Visiting the African American Museum

I had a birthday last week and spent it in Washington, DC with Mr. Right.  We flew there to stay with our son Cory and our daughter-in-law Josie for a few days.  Then Mr. Right flew to Europe for business, and I headed  to New York City for a few days.  This birthday was very special because the family made it all about me.  None of them worked that day so that together we could do anything that I wanted to do.  That meant so much to me.  I wanted to do certain things, but I also wanted to make sure that we did things that all of us would enjoy.  I thought that visiting the African American Museum would be a good start to the day, and it was.  We spent five hours there and could have stayed many hours more.  Than we saw “La La Land“, which I loved.  We ended the day with dinner at my favorite DC restaurant, Le Diplomate. I learned it is owned by the same company that owns Parc, the restaurant I mentioned in this post.

African American Museum - The 2 Seasons

Josie was able to get us five (her sister joined us) special passes to the museum which meant we didn’t have to wait in line.  (See below to learn more about that.)  The exterior reminded me of the crown of an African king.

 

 African American museum - The 2 Seasons

One of the special treats of the day was a visit to the kitchen of the Sweet Home Cafe which showcases the rich culture and history of the African American people with traditional, authentic foods as well as present-day food traditions.  (These photos were taken with my iphone, and there was not a lot of light.  Sorry.)

 

African American museum - The 2 Seasons

We had a one-on-one with executive chef Jerome Grant.  He talked to us about 15 minutes and gave us some fascinating statistics.  For instance, they serve 1,200 pounds of chicken every two days.  On their busiest day, they served 6,000 people.  They take great pride in the food, and the selections are served based on regions of the country – the Creole Coast, the North States, the Agricultural South, and the Western Range.   For instance, the selections in the southern section included fried chicken, collard greens, mac and cheese and more.

 

African American museum - The 2 Seasons

The restaurant serves so many catfish that their supplier in the Chesapeake Bay actually ran out and couldn’t catch any more fish.  The kitchen now buys their catfish from a catfish farm.  Statistics like this were just a small amount of the info he provided us.  I want to add that he is only 34 years old.

 

 African American museum - The 2 Seasons

The beginning of our tour was quite sobering.  On the bottom floor we took an elevator down several stories and emerged into a dark, confining room with low ceilings.  They wanted to give us the claustrophobic feeling that we would have gotten in the bowels of a slave ship bringing African Americans to the US.  We then followed a walkway that took us up, up.

 

 

African American museum - The 2 Seasons

As we walked along studying the incredible displays, photos, and captions, the rooms became bigger and brighter.  That walk represented their journey to freedom.  It was very emotional.

 

 

African American museum - The 2 Seasons

When we returned to the bottom floor, we entered a room with a waterfall coming out of the ceiling.  This provided a place to reflect on the experience we just had.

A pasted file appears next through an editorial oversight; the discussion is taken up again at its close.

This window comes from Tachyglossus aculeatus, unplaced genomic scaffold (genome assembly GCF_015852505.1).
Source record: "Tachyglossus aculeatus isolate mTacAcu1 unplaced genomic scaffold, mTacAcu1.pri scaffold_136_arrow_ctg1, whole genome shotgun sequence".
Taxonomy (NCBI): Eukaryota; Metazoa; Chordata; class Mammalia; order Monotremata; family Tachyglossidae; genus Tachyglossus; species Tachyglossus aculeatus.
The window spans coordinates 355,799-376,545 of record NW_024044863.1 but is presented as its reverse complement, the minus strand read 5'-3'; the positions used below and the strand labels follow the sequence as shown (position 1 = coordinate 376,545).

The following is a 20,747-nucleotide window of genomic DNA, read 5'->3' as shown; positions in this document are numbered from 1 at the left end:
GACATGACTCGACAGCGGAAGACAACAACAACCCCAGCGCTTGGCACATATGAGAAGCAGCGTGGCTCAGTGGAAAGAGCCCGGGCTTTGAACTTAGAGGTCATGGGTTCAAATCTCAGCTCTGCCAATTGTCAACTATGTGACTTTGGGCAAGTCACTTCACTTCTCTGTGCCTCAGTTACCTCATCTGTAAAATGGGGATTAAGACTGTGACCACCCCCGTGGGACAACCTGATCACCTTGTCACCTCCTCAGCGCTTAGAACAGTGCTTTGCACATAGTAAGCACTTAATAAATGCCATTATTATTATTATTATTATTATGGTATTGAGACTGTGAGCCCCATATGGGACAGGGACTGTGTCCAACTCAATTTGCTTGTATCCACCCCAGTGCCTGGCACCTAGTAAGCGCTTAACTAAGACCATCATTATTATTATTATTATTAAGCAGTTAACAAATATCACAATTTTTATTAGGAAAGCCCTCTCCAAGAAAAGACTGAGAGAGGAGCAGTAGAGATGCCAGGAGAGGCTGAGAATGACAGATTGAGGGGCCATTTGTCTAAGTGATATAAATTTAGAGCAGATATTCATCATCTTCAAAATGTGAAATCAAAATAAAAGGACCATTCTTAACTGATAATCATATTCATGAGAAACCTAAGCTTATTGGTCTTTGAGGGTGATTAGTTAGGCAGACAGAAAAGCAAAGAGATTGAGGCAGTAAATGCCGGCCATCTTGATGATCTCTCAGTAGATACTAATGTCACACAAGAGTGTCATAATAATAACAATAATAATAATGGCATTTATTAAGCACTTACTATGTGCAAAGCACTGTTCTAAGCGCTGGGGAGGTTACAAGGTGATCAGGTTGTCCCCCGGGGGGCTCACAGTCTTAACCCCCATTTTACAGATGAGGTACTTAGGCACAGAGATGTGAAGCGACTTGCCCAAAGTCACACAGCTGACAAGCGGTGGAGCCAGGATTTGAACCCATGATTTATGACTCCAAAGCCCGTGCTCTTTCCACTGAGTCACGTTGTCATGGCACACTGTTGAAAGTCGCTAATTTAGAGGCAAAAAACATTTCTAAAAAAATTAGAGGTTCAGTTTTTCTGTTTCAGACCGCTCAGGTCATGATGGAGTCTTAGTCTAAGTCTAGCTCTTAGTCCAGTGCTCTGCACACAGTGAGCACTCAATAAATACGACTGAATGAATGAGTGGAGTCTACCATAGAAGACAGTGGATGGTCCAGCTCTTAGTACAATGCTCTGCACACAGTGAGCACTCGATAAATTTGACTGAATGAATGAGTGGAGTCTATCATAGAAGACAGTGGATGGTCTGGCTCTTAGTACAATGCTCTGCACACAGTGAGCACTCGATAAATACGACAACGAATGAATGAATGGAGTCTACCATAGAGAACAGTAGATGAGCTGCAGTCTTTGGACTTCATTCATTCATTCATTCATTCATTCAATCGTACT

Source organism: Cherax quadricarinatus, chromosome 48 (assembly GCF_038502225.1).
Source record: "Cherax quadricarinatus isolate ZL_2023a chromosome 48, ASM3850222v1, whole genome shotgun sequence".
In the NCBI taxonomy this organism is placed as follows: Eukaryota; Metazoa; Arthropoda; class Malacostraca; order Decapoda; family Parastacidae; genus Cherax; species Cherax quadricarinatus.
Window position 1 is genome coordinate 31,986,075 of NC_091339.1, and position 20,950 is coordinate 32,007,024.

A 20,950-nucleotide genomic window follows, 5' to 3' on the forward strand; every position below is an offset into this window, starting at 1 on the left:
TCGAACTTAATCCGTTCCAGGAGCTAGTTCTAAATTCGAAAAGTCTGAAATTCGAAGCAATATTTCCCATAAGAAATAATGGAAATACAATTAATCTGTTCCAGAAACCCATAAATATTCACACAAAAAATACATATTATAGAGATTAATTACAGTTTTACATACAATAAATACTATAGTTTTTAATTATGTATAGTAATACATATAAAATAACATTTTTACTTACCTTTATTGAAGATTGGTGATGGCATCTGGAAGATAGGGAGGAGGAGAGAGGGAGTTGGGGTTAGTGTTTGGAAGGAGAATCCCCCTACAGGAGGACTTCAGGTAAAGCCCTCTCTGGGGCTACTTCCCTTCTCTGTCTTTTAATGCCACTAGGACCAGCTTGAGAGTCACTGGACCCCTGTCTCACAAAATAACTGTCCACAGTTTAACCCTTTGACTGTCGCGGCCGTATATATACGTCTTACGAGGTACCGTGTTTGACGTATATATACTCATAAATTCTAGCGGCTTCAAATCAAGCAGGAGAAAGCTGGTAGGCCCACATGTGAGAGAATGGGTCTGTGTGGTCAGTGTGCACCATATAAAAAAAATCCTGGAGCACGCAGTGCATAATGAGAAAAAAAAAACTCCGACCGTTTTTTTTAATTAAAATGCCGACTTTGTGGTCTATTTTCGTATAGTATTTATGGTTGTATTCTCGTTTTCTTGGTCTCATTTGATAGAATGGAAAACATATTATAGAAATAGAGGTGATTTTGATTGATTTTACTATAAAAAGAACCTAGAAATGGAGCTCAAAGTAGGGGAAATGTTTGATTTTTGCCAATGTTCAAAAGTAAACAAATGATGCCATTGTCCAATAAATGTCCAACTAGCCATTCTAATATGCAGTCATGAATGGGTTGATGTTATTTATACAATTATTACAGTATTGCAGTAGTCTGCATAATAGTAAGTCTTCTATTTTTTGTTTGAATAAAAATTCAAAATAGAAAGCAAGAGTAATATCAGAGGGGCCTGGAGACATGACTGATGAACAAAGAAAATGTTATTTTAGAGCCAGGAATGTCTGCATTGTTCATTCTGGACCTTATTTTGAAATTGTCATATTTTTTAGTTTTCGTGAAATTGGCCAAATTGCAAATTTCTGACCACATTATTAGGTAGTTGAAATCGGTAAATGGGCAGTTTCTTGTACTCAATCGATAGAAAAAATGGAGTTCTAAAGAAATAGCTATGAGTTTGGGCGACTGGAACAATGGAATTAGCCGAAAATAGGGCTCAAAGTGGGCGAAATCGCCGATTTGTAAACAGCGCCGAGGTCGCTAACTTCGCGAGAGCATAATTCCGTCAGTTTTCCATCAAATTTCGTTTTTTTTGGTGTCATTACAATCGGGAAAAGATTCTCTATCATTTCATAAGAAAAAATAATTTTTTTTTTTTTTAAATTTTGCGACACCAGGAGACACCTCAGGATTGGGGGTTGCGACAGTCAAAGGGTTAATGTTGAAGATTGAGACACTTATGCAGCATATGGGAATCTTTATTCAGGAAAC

African American Museum

Ninety per cent of the visitors to the museum are African American, but it is for everyone.

 

 African American museum - The 2 Seasons

Before we went upstairs to the rest of the museum, we ate lunch. We each made a selection so we could share and  taste the different foods.  We shared fried chicken, collard greens, mac and cheese, oxtail soup (this is what the chef recommended), corn bread, salad, and apple pie.

 

 

African American museum - The 2 Seasons

Then we visited the remaining floors which were divided into categories like sports, entertainment, politics, daily life, etc.  This lady was a hat maker, and they had many of her beautiful hats on display.

 

 

African American Museum - The 2 Seasons

 

African American museum - The 2 Seasons

They featured the accomplishments of ordinary and extraordinary people.  The dress on the left belonged to Dionne Warwick, and the one on the right belonged to her niece, Whitney Houston.

 

 African American museum - The 2 Seasons

We all agreed that there was a lot of information to take in, and we each could have spent more time reading about the displays and artifacts.  Five hours just weren’t enough.

 

Here are some tips to make your visit easier if you go:

 

 – Plan your trip months in advance.

  – There is no charge to visit any of the Smithsonian museums.

  – You must have a timed pass in order to get in.  Advance timed passes are released monthly. As of today, they are now providing advanced timed passes for May, 2017 will be available on Feb. 1.

  – A limited number of walk-up passes are available after 1 p.m. weekdays.

  – Wear proper clothing and walking shoes.

 – Treat yourself to a meal at the cafe.

 – Plan to spend the day in order to have enough time to see all of the exhibits.

 

We hope that each of you gets the opportunity to visit this outstanding museum.

 

Take care.

 

 

Comments

Leave a Reply

Your email address will not be published. Required fields are marked *

You may use these HTML tags and attributes: <a href="" title=""> <abbr title=""> <acronym title=""> <b> <blockquote cite=""> <cite> <code> <del datetime=""> <em> <i> <q cite=""> <s> <strike> <strong>